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Caveat Renter: Fraudsters Falsely Advertising REO as Rentals

VP Joan Ferenczy

Can you spot the fraud in this rental ad? It looks like your typical Internet home-for-rent ad. This one happened to be on Craigslist and the fraud could cost an unwary renter thousands of dollars. Here’s the scam: the advertiser doesn’t own the house at the address. Freddie Mac does. It was never for rent and it’s scheduled to close next month. (Craigslist immediately pulled the ad after they were notified about the problem.)

Fraudulent Rental Advertisement

Source: Freddie Mac

Unfortunately, we’re hearing more reports about fraudsters trying to cash in on the housing crisis’s remaining foreclosed homes by advertising them as rentals on the Internet. It works like this. Once the house is sold at foreclosure, the fraudster posts an ad online and tries to rent it before it can be sold to a new owner. People contacting the fraudster about the ad are asked to submit their personal credit information as part of the lease application plus two month’s rent.

The would-be renters have no idea they were scammed until they try to move in. Then they discover that they either don’t have a working key, the house is for sale, the previous owners may still be occupying it, or all of the above. In some cases, the fraudsters reportedly changed the locks and provided a working key to the renter, who didn’t realize what was happening until the real listing agent showed up with the sheriff to secure the property.

There’s also nothing stopping the fraudsters from using the personal credit information on the rental application to open up credit card accounts or commit other acts of identity fraud against the victim.

In response, Freddie Mac’s fraud unit is working with the 2,300+ professional Realtors who list our HomeSteps homes to identify bogus rental ads so we can immediately tell the Internet providers to cancel the ads. At the same time, there are a number of steps families shopping for rentals, on or off the Internet, can take to avoid this scam.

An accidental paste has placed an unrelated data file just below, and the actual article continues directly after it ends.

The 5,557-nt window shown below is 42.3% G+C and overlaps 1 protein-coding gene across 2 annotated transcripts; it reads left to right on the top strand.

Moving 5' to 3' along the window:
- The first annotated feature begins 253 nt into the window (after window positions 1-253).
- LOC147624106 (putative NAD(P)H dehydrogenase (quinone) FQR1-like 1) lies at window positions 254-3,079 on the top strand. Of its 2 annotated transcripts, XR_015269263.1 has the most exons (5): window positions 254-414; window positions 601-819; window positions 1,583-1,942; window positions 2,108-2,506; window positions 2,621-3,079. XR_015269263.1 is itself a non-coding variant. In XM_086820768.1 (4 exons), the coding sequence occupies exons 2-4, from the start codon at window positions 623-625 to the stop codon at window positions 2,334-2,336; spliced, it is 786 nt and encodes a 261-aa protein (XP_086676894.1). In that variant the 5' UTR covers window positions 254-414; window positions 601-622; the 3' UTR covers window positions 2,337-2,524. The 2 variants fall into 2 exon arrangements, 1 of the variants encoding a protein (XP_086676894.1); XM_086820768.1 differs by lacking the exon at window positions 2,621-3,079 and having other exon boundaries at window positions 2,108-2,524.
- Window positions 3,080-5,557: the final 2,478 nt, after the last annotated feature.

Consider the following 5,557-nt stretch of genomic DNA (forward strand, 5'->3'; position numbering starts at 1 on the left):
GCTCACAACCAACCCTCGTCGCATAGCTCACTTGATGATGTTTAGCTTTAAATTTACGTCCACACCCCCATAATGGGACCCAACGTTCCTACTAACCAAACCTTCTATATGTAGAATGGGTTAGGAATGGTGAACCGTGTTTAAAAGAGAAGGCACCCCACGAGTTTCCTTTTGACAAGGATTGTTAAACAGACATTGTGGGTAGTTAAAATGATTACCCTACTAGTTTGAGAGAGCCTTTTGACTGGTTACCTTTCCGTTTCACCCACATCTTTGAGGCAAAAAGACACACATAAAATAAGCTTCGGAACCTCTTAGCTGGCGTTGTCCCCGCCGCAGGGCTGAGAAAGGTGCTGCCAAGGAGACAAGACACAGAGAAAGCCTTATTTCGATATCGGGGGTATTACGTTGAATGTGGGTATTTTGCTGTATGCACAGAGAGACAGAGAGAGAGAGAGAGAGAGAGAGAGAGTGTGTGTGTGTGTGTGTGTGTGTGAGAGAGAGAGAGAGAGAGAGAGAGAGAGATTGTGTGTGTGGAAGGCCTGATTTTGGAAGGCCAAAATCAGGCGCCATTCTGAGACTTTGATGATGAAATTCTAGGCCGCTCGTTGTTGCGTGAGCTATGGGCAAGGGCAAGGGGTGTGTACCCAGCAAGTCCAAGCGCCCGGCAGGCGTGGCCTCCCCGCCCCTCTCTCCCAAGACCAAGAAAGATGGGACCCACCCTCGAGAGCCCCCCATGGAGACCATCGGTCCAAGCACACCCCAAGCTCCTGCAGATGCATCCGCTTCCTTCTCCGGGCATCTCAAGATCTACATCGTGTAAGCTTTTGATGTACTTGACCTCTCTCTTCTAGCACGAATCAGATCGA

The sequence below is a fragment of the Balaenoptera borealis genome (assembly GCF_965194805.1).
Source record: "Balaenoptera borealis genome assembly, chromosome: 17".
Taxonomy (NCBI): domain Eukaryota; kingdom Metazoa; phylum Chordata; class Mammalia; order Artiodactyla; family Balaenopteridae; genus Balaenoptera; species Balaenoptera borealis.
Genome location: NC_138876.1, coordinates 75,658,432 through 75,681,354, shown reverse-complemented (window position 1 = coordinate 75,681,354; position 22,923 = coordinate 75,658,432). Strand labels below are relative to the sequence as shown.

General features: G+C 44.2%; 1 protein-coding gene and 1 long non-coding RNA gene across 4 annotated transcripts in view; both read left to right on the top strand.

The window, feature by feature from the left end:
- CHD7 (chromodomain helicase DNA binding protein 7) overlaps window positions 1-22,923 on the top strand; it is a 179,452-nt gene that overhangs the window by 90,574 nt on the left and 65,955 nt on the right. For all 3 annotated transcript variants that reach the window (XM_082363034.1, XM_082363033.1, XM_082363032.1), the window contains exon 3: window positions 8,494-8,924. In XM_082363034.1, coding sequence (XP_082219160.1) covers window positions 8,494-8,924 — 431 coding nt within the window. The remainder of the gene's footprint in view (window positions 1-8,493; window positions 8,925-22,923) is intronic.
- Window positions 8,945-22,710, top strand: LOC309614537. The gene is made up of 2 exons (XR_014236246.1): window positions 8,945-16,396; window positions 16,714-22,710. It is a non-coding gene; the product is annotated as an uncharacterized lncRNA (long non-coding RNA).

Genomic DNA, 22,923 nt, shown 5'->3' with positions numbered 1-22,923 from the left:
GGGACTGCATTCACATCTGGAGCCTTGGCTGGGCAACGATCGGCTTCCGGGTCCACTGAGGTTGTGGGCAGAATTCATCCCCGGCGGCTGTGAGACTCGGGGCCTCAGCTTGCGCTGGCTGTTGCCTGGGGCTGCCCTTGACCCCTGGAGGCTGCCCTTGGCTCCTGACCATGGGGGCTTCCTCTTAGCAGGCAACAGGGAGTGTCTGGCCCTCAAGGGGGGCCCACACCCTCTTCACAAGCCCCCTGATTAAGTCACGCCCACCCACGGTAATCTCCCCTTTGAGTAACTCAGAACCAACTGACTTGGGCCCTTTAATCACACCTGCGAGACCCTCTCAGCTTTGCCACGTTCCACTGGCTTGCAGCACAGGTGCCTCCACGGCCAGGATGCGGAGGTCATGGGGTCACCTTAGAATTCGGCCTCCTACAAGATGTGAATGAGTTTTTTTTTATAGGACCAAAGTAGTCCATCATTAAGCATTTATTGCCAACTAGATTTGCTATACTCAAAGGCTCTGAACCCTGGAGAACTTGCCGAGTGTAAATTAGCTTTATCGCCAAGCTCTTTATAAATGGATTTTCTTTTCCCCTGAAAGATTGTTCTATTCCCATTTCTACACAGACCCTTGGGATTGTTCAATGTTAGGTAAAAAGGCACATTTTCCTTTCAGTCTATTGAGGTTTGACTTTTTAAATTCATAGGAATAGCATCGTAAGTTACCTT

• Check if the property is for-sale. Google the address to see if the property is listed or drive by to check for “for sale” signs in the yard. (Check to find out if Freddie Mac owns the property. If we do, report the rental ad by calling 1-800-4FRAUD-8.)
  • If there is a “for sale” sign or online sale listing, call the listing agent immediately to confirm the status of the house. (Be suspicious if you’re told by the advertiser not to call the listing agent.)
  • Verify who owns the house by checking the county land records, which are usually available online.
  • Never send personal credit information over the Internet until you have independently confirmed all of the facts about the rental property being advertised.

Freddie Mac is committed to fighting fraud by alerting the public to new scams and by training real estate professionals through special seminars and Freddie Mac's website, where we post the latest fraud prevention information and best practices.

If you see fraud being committed – or want clarification about a suspicious real estate offer – call the Freddie Mac Fraud Hotline at 1-800-4FRAUD-8 (or 1-800-437-2838) and contact your local FBI office, state attorney general, and Real Estate Board.


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